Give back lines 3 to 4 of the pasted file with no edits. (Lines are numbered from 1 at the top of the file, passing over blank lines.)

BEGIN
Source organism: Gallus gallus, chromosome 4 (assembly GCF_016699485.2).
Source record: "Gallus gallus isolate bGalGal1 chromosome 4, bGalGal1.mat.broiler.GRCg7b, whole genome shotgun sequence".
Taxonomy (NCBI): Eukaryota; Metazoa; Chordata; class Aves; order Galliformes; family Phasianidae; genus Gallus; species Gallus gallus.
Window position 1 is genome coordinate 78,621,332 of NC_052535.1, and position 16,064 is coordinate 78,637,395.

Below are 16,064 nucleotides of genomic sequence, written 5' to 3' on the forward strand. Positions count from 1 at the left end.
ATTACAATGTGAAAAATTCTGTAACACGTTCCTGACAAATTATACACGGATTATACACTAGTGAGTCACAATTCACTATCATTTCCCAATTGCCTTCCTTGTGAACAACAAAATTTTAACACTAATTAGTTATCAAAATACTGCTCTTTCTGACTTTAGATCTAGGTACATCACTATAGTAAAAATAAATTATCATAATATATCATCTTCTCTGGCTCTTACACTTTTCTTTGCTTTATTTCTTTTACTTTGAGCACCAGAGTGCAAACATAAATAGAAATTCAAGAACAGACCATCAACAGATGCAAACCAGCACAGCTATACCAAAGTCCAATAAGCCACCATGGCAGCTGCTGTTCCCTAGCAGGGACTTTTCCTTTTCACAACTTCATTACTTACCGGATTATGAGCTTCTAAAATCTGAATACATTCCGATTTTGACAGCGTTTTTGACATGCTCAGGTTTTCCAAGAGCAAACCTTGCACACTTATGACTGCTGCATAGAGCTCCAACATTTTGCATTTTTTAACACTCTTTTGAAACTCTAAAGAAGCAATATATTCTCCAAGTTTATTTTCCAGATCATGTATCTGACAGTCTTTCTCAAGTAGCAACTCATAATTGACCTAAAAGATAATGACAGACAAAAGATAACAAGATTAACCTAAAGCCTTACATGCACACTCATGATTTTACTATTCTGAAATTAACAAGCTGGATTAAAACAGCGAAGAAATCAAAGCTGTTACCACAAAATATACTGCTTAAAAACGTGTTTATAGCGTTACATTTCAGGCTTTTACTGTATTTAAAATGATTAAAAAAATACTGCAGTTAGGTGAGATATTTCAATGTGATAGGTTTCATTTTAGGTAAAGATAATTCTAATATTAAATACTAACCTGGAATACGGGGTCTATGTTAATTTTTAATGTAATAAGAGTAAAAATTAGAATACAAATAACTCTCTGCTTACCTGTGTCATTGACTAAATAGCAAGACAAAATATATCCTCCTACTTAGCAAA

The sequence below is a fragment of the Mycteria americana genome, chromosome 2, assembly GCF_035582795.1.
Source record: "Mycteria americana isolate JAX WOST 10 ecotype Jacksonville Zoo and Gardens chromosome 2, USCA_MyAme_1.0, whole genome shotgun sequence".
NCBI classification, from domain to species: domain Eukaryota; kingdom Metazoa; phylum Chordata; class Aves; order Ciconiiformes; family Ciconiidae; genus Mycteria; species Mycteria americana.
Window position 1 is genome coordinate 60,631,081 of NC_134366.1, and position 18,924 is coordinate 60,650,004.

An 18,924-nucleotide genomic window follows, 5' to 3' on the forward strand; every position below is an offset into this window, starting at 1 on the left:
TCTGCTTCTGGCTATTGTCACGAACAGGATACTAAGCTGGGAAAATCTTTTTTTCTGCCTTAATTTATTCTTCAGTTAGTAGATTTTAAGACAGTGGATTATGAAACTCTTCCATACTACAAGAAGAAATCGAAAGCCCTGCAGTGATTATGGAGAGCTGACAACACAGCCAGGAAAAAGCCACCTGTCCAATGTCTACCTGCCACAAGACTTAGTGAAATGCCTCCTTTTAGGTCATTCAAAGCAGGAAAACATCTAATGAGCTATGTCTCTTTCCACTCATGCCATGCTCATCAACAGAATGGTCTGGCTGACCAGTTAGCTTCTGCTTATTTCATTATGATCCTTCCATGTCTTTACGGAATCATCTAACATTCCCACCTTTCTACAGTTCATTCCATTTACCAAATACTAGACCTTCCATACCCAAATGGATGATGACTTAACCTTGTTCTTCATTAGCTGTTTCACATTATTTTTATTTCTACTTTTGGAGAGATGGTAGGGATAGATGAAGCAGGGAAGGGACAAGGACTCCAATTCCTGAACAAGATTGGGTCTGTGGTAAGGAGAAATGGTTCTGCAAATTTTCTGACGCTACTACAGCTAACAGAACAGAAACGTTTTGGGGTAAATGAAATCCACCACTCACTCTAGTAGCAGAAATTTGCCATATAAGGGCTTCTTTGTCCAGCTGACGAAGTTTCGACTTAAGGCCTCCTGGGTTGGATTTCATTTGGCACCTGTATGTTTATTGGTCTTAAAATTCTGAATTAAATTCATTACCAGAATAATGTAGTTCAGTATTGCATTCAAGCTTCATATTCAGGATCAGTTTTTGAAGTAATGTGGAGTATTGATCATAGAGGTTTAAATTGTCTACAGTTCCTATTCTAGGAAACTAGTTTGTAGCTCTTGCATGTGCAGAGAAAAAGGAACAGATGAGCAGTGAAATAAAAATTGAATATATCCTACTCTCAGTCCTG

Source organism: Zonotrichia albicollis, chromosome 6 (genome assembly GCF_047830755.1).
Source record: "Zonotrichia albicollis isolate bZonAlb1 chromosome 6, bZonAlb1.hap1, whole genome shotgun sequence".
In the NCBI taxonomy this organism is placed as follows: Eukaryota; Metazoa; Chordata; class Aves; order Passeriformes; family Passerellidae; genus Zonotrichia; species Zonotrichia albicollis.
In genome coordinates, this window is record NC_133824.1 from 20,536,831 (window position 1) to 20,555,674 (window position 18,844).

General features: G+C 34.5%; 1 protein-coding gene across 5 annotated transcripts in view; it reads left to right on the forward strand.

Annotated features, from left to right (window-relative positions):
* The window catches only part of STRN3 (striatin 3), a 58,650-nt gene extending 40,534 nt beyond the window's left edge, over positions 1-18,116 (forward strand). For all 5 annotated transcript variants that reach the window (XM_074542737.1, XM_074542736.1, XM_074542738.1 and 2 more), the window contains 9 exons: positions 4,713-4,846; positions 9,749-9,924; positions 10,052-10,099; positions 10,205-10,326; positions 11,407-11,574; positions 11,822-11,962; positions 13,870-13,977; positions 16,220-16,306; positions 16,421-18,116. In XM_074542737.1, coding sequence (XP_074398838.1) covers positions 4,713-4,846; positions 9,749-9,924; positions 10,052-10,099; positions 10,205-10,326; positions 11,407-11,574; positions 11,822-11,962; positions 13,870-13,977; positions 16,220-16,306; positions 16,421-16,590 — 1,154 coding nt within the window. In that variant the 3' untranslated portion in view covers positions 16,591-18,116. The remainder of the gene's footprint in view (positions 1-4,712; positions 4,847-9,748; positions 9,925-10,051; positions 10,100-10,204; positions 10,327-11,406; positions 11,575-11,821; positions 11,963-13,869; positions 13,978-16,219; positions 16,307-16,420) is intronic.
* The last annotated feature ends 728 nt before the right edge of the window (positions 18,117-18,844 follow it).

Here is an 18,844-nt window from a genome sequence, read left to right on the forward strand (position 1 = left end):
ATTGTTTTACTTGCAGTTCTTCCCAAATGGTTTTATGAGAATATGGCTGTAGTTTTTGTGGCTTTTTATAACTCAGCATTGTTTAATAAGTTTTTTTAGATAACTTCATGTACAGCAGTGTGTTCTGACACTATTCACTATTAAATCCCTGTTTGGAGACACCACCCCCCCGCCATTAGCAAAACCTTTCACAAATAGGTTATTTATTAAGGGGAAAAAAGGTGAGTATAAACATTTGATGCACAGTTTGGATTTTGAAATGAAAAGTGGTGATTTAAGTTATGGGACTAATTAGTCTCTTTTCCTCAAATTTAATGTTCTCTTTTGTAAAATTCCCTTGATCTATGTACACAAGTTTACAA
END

Taxonomy (NCBI): Eukaryota; Metazoa; Chordata; class Aves; order Galliformes; family Phasianidae; genus Gallus; species Gallus gallus.
Window position 1 is genome coordinate 78,621,332 of NC_052535.1, and position 16,064 is coordinate 78,637,395.